Professor Profile: Robert Gordon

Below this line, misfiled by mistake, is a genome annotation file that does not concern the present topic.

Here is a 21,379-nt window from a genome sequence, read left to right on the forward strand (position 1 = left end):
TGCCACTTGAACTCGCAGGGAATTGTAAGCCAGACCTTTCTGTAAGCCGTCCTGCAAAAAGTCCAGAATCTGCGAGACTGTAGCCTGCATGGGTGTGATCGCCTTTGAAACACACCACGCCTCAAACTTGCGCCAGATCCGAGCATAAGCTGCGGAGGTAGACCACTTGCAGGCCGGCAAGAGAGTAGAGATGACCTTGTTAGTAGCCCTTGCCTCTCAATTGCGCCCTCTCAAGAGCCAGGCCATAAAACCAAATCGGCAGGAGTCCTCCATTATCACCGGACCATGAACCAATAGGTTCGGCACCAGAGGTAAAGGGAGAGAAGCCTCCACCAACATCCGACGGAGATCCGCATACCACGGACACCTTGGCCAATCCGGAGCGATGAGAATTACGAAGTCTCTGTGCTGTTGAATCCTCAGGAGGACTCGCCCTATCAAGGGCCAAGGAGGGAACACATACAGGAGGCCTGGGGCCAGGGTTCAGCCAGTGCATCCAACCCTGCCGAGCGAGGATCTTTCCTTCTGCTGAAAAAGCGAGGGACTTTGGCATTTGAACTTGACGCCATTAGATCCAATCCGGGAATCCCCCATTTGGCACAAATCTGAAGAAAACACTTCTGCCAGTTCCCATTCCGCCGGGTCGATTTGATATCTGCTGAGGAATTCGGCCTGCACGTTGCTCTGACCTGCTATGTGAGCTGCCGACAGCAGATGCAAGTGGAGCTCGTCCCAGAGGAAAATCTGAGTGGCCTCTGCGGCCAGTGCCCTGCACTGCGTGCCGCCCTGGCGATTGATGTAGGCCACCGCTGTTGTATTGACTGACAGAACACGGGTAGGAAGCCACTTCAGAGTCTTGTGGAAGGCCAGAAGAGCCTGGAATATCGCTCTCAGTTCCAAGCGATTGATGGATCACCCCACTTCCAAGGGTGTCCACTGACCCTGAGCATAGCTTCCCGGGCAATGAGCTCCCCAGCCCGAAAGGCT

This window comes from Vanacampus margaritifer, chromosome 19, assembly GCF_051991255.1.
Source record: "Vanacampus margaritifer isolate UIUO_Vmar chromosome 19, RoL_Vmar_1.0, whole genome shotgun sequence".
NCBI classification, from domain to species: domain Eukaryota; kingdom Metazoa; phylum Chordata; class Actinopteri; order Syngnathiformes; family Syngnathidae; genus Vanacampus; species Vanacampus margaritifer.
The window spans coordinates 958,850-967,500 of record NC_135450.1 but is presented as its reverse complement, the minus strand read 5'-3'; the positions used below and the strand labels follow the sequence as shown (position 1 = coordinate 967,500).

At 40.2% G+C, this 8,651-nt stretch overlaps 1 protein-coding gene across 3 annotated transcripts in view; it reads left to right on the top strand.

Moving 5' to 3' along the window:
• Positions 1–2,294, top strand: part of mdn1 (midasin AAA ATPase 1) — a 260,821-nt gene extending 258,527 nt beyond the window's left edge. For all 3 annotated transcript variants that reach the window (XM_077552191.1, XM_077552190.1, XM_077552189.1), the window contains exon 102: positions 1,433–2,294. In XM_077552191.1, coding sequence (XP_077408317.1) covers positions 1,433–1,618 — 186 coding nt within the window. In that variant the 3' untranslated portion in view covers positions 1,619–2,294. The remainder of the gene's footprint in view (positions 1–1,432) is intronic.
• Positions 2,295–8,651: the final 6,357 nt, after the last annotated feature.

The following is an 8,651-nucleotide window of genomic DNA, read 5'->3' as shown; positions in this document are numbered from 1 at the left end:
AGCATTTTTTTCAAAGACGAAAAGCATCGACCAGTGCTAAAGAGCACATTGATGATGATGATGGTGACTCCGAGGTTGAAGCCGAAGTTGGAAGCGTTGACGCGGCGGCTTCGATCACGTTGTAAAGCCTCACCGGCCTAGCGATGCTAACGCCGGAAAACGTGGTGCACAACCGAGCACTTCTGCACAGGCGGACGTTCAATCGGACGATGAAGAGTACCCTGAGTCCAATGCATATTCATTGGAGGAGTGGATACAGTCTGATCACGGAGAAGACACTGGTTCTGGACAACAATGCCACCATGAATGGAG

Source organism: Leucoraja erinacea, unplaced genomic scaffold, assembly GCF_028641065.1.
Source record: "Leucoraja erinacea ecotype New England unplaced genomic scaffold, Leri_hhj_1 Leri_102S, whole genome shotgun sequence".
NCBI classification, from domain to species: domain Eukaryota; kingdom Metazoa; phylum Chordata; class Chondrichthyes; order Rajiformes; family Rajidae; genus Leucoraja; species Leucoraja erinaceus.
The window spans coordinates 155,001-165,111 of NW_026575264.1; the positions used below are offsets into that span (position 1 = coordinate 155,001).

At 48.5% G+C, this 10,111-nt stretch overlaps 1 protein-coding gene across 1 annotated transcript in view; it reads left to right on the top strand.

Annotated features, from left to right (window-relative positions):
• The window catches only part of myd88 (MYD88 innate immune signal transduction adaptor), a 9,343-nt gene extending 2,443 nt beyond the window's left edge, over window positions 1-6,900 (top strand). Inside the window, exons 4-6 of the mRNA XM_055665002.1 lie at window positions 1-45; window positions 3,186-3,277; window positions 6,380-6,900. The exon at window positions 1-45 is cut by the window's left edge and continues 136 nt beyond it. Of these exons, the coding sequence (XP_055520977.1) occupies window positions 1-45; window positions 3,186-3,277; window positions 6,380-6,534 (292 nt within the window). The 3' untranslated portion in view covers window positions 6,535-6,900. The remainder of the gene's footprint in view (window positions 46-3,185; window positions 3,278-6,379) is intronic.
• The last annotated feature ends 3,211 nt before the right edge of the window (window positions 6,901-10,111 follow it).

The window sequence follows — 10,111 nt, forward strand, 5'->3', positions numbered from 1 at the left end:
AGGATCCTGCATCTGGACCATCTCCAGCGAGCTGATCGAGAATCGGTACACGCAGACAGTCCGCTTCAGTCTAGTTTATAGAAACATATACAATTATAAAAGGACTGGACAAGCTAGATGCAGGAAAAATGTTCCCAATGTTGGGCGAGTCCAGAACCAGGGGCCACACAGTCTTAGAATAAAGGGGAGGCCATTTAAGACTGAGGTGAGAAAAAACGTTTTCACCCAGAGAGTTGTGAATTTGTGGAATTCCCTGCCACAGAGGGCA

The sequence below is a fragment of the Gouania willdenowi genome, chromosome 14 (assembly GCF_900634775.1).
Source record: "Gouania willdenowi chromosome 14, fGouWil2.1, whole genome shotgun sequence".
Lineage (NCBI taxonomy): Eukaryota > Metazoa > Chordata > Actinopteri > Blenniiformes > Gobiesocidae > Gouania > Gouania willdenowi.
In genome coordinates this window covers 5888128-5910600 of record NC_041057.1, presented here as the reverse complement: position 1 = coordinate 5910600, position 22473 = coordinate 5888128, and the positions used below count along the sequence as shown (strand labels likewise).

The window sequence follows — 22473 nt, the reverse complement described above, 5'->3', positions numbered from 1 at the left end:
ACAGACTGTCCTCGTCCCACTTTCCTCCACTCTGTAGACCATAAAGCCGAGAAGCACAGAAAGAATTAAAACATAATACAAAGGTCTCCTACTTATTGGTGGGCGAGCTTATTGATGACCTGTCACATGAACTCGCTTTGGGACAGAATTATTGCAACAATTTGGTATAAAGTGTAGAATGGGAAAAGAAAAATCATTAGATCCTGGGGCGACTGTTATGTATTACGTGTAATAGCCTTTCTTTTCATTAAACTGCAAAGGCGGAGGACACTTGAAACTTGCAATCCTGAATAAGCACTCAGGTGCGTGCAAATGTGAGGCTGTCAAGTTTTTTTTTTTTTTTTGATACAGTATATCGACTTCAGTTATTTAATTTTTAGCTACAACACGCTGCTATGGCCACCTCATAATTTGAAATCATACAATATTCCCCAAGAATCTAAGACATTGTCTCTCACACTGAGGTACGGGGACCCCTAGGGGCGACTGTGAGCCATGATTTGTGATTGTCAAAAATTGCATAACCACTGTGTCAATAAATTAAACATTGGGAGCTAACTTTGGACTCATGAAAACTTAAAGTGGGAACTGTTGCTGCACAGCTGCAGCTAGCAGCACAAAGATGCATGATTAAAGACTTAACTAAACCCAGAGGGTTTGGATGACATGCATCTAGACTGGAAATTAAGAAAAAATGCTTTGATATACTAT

Emma Templeton: Where are you from?Robert Gordon: I am from the second most sparsely populated country in the world, Namibia, which is probably why I became interested in socializing with people. ET: Where did you attend school?RG: I went to boarding school; my father didn’t want me to become a Communist, so he sent me to an English school in South Africa. I then went to The University of Stennenbosch in Africa. But I wanted to come to the United States because I didn’t know anything about it. I thought it was small, and that I could visit friends on the West coast in one day driving from the East coast. This was in the 70’s when things were very interesting and there were lots of protests. I then spent three years in Papua New Guinea at University studying public interest anthropology and did research by invitation. I did research on the causes of war and peace in Papua New Guinea and have attended 50 wars. But they were wars with wood tipped arrows. I was basically studying the break down of social order.ET: How many books have you written?RG: Many. My 21st book was Law and Order in New Guinea Highlands and it was about tribal warfare. I have written about migrant labor workers, rural warfare, Bushmen, visualization of Bushmen, and inherency and why it matters. Right now I am trying to write a book about dogs called Fido, about the dog tales of colonization; a well trained dog is a well colonized dog.ET: How long have you been at the University of Vermont?RG: I have been here since 1979, but I have done a lot of field work for about 5 or 6 years.ET: What issues are you most interested in?RG: Genocide and human rights, acid stripping, and AIDS because so many people are dying so young from it.ET: Do you enjoy your work?RG: I am having a lot of fun, especially with public interest anthropology. I never know what’s going to fall into my lap next and I never know what interesting thing will come up. It is very exciting.ET: How many marathons have you run?RG: 56, including some ultra marathons. I am currently really into Kayaking.ET: What makes you a good professor?RG: I am only as good as my students are, and students don’t realize that. If I don’t learn from my students during a class, then it’s been a bad class.